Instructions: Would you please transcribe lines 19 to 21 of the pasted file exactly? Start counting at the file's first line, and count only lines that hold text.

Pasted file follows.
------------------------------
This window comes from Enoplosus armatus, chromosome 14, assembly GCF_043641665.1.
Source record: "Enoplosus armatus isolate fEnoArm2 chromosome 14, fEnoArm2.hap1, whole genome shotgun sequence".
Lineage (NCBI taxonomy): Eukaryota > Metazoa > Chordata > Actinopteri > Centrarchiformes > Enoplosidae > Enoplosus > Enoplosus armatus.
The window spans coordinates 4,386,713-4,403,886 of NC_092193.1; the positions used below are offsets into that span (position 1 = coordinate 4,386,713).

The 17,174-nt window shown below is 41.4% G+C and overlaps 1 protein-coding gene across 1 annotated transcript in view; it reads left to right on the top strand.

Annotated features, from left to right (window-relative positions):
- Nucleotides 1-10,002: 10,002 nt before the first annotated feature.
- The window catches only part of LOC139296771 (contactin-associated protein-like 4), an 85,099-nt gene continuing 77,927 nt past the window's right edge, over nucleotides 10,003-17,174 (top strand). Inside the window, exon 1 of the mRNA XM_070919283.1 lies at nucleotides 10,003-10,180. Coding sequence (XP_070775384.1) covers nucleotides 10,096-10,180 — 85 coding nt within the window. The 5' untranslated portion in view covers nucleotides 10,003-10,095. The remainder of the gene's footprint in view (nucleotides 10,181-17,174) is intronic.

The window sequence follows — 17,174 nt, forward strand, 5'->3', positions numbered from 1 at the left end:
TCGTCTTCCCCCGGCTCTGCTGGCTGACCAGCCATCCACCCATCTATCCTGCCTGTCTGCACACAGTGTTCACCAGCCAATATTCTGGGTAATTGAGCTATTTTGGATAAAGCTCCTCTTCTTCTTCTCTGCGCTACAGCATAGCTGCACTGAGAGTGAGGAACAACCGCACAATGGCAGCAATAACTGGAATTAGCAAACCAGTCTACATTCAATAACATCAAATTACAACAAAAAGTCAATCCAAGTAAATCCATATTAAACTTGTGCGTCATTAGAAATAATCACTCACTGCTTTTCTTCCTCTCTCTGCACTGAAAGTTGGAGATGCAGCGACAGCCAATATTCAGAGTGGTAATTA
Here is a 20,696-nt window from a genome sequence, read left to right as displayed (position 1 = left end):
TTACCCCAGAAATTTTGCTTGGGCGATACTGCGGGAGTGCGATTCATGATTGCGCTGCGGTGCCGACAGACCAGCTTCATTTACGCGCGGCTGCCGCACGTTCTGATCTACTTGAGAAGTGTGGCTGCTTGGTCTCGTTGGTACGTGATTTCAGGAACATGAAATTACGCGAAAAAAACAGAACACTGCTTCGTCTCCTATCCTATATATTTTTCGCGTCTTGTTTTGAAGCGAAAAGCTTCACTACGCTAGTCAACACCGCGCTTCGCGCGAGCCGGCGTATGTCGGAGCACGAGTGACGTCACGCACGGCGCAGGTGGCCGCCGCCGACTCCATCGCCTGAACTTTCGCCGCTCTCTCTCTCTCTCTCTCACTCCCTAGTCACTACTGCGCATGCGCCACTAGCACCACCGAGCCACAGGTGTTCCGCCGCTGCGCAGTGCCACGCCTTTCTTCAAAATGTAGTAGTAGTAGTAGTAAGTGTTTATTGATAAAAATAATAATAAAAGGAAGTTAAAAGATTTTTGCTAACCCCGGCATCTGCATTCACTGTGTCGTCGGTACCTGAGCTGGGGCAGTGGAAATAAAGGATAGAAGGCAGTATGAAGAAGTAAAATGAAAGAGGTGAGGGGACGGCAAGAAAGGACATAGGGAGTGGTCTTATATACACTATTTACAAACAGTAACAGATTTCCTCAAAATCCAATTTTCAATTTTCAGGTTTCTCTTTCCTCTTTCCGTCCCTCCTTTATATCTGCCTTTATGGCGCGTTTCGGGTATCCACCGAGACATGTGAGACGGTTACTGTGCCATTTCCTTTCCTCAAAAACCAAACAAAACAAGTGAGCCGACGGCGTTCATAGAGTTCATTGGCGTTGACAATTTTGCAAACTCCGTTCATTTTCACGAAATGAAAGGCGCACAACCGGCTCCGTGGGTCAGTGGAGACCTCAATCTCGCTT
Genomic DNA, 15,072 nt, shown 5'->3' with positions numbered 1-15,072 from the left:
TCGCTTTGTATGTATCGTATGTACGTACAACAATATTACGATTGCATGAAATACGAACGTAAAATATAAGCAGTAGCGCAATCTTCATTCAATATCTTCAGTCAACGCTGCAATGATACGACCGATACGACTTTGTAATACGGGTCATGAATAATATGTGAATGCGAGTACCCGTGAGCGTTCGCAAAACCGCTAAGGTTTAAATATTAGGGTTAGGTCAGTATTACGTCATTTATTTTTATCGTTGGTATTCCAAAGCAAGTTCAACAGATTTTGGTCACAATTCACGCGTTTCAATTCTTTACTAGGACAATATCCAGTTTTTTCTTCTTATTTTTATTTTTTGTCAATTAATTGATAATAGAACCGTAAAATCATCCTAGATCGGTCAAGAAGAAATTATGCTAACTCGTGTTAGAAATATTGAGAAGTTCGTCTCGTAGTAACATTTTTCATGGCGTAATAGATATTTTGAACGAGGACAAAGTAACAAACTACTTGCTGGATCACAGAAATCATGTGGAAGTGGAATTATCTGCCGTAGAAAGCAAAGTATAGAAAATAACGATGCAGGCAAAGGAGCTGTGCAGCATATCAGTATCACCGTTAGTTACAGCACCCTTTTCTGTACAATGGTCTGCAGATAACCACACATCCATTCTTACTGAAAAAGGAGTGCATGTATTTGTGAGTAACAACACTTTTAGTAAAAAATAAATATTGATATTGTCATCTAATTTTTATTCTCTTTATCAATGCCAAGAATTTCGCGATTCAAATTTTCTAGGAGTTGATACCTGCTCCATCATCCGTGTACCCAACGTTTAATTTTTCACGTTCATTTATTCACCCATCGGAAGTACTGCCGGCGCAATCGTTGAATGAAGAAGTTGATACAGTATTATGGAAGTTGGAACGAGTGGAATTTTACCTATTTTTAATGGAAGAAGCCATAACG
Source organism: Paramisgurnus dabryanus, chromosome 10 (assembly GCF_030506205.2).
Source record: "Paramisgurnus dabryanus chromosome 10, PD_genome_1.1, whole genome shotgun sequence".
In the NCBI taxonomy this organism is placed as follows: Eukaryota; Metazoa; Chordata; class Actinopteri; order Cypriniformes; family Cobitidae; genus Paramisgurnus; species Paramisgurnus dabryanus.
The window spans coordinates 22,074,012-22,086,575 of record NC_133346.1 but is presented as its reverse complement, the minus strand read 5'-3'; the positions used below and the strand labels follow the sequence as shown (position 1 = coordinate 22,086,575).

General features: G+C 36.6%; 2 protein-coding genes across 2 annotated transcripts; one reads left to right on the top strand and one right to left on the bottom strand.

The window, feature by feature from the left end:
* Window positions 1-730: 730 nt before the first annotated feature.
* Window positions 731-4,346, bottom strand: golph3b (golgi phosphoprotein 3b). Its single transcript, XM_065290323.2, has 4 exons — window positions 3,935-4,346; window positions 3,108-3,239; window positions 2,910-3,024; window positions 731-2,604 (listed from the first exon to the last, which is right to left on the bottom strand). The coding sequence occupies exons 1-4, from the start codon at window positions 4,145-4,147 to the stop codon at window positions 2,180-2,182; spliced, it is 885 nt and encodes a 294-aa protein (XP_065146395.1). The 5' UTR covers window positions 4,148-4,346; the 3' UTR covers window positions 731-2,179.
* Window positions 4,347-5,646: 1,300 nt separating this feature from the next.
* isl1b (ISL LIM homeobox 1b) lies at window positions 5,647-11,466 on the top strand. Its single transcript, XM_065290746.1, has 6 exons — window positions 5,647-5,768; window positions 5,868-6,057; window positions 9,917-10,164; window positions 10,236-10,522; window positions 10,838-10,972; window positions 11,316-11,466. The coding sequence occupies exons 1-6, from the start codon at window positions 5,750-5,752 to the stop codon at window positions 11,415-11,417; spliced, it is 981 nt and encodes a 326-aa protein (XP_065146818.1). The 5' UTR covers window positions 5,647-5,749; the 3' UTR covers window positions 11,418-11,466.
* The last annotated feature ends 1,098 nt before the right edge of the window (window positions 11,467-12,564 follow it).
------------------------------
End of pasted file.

General features: G+C 36.6%; 2 protein-coding genes across 2 annotated transcripts; one reads left to right on the top strand and one right to left on the bottom strand.

The window, feature by feature from the left end:
* Window positions 1-730: 730 nt before the first annotated feature.